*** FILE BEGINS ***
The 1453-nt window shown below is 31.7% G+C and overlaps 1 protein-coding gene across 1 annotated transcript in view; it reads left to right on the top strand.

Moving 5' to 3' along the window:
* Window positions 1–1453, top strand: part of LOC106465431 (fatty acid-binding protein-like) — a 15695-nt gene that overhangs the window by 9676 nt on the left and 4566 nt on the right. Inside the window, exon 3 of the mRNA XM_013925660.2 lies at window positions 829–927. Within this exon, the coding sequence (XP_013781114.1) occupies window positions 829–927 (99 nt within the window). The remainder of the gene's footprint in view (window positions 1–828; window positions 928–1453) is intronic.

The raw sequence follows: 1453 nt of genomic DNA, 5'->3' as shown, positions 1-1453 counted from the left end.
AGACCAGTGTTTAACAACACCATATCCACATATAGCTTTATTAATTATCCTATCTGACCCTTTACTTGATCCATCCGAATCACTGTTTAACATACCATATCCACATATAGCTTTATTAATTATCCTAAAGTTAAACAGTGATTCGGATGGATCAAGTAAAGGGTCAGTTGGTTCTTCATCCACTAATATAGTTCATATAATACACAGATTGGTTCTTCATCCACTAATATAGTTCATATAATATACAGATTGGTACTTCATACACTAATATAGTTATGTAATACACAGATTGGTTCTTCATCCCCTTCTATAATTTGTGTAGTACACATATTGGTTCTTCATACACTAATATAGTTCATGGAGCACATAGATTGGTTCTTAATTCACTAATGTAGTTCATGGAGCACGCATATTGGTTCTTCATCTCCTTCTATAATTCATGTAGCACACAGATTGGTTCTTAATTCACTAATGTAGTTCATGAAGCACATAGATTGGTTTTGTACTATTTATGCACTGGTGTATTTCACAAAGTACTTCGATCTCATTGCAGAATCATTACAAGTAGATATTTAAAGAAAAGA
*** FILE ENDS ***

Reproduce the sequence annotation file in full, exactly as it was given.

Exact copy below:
The 1453-nt window shown below is 31.7% G+C and overlaps 1 protein-coding gene across 1 annotated transcript in view; it reads left to right on the top strand.

Moving 5' to 3' along the window:
* Window positions 1–1453, top strand: part of LOC106465431 (fatty acid-binding protein-like) — a 15695-nt gene that overhangs the window by 9676 nt on the left and 4566 nt on the right. Inside the window, exon 3 of the mRNA XM_013925660.2 lies at window positions 829–927. Within this exon, the coding sequence (XP_013781114.1) occupies window positions 829–927 (99 nt within the window). The remainder of the gene's footprint in view (window positions 1–828; window positions 928–1453) is intronic.

The raw sequence follows: 1453 nt of genomic DNA, 5'->3' as shown, positions 1-1453 counted from the left end.
AGACCAGTGTTTAACAACACCATATCCACATATAGCTTTATTAATTATCCTATCTGACCCTTTACTTGATCCATCCGAATCACTGTTTAACATACCATATCCACATATAGCTTTATTAATTATCCTAAAGTTAAACAGTGATTCGGATGGATCAAGTAAAGGGTCAGTTGGTTCTTCATCCACTAATATAGTTCATATAATACACAGATTGGTTCTTCATCCACTAATATAGTTCATATAATATACAGATTGGTACTTCATACACTAATATAGTTATGTAATACACAGATTGGTTCTTCATCCCCTTCTATAATTTGTGTAGTACACATATTGGTTCTTCATACACTAATATAGTTCATGGAGCACATAGATTGGTTCTTAATTCACTAATGTAGTTCATGGAGCACGCATATTGGTTCTTCATCTCCTTCTATAATTCATGTAGCACACAGATTGGTTCTTAATTCACTAATGTAGTTCATGAAGCACATAGATTGGTTTTGTACTATTTATGCACTGGTGTATTTCACAAAGTACTTCGATCTCATTGCAGAATCATTACAAGTAGATATTTAAAGAAAAGA